To add injury to insult, Facebook doesn’t differentiate between the two types of conversions. So, both click-through and view-through conversions are combined into one single data point.
Let’s take a look at how to track lead conversions from Facebook in Google Analytics.
Typically, these are identified in Google Analytics when a user lands on a confirmation page after completing an action on your website.
There are five steps to track and measure your conversions in Google Analytics.
1. Create a goal in Google
2. Install Facebook Pixel on your website
3. Create a custom conversion in Facebook Ad Manager
4. URL tracking
5. Track conversions throughout the Google Analytics reporting suite.
If you’ve already set up your Goal in Google Analytics, then you can move onto the next step. If not, stick around, as we kick off this guide by showing you how to set up a Goal in Google Analytics.
💡 Pro Tip
Did you know that you can assign CRM revenue to your Facebook conversions in Google Analytics? All conversions for that matter. All you need to do is download the guide below to get started.
How to unlock marketing revenue in Google Analytics
To get started, you’ll need to create a Goal in Google Analytics.
For this example, we’re going to track leads that come from Facebook. To keep things easy, we’ve set up a destination goal. Whenever a user completes a form on the website, they’ll get directed to a confirmation/thank you page where Google Analytics will record this as a conversion.
1. Sign into your Google Analytics account click on “Admin” and go to “Goals“.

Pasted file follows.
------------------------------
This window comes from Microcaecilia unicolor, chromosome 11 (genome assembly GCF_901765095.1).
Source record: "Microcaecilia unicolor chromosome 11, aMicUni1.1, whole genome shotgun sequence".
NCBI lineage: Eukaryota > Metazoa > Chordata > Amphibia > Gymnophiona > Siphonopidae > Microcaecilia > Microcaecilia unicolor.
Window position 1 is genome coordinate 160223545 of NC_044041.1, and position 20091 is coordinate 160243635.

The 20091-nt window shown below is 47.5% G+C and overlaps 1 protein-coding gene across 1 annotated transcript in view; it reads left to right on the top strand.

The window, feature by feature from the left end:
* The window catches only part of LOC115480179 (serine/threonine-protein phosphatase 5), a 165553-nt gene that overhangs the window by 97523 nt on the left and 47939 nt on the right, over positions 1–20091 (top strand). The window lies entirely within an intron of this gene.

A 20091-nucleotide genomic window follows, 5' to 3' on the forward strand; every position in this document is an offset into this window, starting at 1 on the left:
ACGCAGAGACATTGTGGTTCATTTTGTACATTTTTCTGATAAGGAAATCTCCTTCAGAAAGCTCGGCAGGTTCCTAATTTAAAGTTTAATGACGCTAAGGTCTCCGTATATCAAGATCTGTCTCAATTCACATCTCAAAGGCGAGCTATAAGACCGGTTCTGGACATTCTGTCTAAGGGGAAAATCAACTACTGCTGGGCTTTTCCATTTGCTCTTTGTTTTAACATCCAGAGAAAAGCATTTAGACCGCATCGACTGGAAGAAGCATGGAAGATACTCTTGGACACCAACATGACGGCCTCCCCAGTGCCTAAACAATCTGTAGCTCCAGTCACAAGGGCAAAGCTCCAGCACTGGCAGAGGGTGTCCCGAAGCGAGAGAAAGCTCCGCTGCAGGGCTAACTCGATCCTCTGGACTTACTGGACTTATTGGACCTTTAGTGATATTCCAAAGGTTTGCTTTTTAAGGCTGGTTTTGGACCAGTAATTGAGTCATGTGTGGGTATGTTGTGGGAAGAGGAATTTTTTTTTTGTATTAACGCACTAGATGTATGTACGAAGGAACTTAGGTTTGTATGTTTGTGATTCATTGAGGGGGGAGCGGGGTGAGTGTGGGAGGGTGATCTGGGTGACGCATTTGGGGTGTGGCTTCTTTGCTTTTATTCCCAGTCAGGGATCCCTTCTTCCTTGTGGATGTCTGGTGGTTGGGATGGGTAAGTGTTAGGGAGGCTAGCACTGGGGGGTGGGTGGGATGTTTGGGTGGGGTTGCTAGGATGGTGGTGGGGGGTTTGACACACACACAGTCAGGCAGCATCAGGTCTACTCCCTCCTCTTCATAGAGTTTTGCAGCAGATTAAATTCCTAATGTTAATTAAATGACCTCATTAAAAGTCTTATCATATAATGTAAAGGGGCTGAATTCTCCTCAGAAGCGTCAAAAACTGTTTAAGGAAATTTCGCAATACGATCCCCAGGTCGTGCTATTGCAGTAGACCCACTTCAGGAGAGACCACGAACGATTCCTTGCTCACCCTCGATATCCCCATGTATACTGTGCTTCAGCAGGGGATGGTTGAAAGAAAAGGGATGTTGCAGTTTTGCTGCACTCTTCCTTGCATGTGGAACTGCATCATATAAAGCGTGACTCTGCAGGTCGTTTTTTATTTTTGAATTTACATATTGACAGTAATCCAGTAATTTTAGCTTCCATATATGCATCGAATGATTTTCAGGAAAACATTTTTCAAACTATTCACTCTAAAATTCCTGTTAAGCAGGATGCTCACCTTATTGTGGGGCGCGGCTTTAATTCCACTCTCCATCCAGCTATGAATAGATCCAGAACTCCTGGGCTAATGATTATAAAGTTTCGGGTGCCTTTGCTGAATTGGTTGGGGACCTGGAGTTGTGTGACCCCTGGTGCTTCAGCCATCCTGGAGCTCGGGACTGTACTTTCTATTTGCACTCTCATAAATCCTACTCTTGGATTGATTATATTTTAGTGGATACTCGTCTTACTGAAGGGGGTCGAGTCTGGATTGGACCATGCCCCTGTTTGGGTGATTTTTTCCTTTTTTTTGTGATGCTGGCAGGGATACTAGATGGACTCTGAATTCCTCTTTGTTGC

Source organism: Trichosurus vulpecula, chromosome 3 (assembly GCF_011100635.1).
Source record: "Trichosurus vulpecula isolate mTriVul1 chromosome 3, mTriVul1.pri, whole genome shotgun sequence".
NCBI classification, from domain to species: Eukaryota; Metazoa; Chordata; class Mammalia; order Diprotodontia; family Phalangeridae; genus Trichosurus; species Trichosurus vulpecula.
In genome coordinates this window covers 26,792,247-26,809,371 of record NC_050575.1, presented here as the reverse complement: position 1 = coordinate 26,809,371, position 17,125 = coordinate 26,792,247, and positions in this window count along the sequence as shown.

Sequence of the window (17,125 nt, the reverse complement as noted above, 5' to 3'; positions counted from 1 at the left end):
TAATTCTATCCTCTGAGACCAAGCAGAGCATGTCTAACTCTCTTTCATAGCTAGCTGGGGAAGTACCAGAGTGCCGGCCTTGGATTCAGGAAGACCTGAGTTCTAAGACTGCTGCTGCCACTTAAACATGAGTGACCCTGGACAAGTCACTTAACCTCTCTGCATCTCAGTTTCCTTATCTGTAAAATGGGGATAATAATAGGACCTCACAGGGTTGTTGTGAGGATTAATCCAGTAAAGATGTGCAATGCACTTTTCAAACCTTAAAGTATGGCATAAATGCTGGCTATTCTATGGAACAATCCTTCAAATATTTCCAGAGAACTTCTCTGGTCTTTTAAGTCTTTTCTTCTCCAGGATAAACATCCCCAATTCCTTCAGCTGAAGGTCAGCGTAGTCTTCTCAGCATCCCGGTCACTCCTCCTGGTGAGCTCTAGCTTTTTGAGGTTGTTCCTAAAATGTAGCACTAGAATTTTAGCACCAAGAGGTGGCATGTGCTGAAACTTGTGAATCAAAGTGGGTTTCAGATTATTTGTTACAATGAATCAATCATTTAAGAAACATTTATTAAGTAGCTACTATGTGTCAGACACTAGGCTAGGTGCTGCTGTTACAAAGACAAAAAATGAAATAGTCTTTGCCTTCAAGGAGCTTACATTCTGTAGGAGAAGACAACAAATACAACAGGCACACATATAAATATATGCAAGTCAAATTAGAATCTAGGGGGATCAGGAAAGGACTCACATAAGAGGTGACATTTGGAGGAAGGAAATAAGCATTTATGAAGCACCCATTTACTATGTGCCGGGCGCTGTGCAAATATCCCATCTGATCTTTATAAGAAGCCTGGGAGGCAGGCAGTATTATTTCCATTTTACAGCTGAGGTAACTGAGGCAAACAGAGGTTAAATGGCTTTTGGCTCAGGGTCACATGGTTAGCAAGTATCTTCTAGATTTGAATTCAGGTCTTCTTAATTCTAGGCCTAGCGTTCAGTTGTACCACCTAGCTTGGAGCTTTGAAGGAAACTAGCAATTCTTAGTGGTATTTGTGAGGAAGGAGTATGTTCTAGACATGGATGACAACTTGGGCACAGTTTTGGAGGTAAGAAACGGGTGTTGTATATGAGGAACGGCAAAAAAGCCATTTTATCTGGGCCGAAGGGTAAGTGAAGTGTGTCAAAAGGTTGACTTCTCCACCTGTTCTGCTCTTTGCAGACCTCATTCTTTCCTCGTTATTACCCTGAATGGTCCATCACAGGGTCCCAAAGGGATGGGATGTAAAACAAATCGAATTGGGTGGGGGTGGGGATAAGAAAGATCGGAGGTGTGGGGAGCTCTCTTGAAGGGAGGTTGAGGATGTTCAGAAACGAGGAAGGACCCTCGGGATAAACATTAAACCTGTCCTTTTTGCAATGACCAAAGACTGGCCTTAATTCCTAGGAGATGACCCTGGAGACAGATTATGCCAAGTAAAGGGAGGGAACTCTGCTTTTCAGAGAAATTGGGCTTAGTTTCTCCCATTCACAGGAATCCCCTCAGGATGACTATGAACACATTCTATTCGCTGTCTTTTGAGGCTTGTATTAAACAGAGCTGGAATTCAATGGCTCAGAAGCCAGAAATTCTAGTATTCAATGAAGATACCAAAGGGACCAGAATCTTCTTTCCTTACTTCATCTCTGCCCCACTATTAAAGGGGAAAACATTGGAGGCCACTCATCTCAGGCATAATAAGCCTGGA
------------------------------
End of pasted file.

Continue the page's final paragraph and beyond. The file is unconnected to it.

2. Click “+New Goal“.
3. Select “Custom” from the menu and click on “Continue“.
4. Give your Goal a name, select “Destination” and click on “Continue”.
5. Add the URL of your confirmation page to “Equal to”. Once you’ve done that, you can hit “Continue”.
Note: If you’ve already created a Facebook pixel, then you can move onto the next section.
The Facebook pixel allows you to collect data that allows you to optimise ads for better performance and build targeted audiences for future campaigns.
More importantly, however, it allows you to track activity from all pages on your website back to your ad manager account.
Here’s how to set up:
1. Go to “Events Manager“, click “Connect data sources” and select “Web“.
2. Select “Facebook pixel” and click “Connect“.
3. Type in your “Pixel Name“.
4. Enter your website URL to check for easy setup options.
5. Click “Continue“.
Now that you’ve created your pixel code, you’re ready to upload this onto your website for more effective tracking.
There are three ways to upload your Facebook pixel:
For this example, we’ve chosen to manually upload the pixel. Check out this guide for further instruction on how to implement your pixel using the other alternative methods.
6. Go to the Events Manager and select the pixel you want to set up.
7. Click “Continue pixel setup“.
8. Select “Install code manually“.
9. Copy the pixel base code.
10. Find the header of your website or locate the header template in your CMS or web platform. Paste the base code at the bottom of the header section, just above the closing head tag.
Custom conversions allow you to track actions on specific web pages, in this scenario, your destination page.
For this example, we’re tracking leads, more specifically, form completions. For this custom conversion, we’re going to use the same URL we used to step up our Google Analytics Goal earlier on in this setup.
1. Go to Events Manager and select “Custom conversions“.
2. Select “Create custom conversion“.
3. Give your conversion a name and add a description. Also, ensure that your “Data Source” matches the pixel that you set up earlier. Under “Rules” ensure that you have “URL” selected from the drop-down menu. Next, click on “Contains” and switch this with “Equals“. Now, add your URL and click “Create“.
Google Analytics has trouble differentiating between organic and paid posts.
URL parameters are a simple, yet effective method to help bridge the gap between the data you see on Facebook and Google Analytics.